Twitter announces intention to float on US stock market


No date or indicative price rage has yet been given, but private investors already value the social network at somewhere between 10 billion dollars and 15 billion dollars.

The filing is under America’s JOBS Act, which allows companies with less than a billion dollars in revenue to make an initial confidential filing that only the Securities Exchange Commission can see.

“This JOBS Act was introduced in 2012 and it was to induce companies to actually start listing on the stock market. It’s an initiative by President Obama to really kick-start the stock market. IPOs were low for the last four years given the economic downturn in the US and across the world,” ETX Capital market strategist Ishaq Siddiqi told CNBC Africa on Friday.


“Many companies were not feeling too confident about listing at times of economic uncertainly. However we have some certainty back on board, there is a bit of a recovery in place, particularly in the US and also signs in the Eurozone and also in China.”

Since the law was implemented, the number of companies making confidential IPO filings has surpassed those submitting public filings.

“When it comes to a corporate like Twitter, who intend to float on the market, the time is right now. I think for Twitter more so than anything else is that they don’t want to replicate the mistake of Facebook, which is essentially going on a road show and not really telling your investors what you’re doing with the company, how you’re going to monetise the business, and how you’re going to expand the business,” Siddiqi explained.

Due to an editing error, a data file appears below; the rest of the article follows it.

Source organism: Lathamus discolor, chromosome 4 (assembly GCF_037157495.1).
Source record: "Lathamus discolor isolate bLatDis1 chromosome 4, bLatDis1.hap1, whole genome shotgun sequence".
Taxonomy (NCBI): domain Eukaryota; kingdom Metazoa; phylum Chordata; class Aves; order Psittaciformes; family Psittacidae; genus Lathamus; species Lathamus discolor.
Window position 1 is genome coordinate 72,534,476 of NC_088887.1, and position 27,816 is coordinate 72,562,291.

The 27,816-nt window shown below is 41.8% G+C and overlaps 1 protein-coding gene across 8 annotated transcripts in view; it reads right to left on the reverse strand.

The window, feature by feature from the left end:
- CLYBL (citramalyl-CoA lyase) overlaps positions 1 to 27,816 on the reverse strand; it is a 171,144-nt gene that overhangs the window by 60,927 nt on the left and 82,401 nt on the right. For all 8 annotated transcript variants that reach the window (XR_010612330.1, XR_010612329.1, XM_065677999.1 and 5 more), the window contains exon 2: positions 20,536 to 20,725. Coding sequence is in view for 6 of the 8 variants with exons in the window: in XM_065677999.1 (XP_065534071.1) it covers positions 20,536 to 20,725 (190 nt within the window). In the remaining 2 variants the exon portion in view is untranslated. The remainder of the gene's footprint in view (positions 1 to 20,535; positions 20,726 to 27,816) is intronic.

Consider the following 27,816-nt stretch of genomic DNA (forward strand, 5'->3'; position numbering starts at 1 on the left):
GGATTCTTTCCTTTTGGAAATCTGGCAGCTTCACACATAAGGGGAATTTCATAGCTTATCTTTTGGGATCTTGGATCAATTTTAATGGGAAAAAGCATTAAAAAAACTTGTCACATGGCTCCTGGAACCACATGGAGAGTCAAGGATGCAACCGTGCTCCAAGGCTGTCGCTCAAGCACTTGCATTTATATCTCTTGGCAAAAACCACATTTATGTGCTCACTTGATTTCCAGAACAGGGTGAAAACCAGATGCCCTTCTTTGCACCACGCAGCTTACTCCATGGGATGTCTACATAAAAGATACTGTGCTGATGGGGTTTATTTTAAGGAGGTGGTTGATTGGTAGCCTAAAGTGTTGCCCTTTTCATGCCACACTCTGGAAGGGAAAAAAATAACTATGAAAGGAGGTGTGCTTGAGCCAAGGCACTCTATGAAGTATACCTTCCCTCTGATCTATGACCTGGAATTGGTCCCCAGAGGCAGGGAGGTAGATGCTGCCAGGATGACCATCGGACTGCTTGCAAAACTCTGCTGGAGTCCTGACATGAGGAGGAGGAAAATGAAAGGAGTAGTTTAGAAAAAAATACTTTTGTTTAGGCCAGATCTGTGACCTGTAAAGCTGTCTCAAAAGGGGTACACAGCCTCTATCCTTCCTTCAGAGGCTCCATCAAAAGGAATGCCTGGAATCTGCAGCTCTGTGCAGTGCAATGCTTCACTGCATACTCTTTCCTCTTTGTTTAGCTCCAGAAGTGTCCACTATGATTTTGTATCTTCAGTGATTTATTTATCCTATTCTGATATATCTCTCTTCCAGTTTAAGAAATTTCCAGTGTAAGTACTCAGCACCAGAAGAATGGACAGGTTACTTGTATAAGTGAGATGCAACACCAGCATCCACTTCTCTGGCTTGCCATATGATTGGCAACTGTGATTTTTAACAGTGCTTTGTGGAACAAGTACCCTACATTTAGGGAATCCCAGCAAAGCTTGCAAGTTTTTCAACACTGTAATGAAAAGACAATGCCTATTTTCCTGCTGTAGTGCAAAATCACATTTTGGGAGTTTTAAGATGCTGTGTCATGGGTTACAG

According to Siddiqi, Facebook co-founder Mark Zuckerberg was significantly involved in the pre-listing of the social network, unlike Twitter’s Jack Dorsey, who has taken a much lower profile towards Twitter’s listing.

“Management at Twitter right now is somewhat divided, I think, on how to push this, which is why it’s taken so long to get on board. From what I understand, you need around 2,000 private investors to back you before the company is forced to float on the market,” he said.

Twitter have managed to keep details of the listing concealed, and they do not have to reveal how they intend on running their operations for the next 21 days, which is under the JOBS Act.  

The company will thereafter be highly pressured to give more detail on their operational aspects alongside the listing and most importantly on its future regulation plans, which is a big concern on the market as Twitter is an unregulated space.

“I think Twitter’s going to take more of a prudent low-key profile approach when it comes to the IPO and I think they’re probably going to announce it before the end of the year,” said Siddiqi.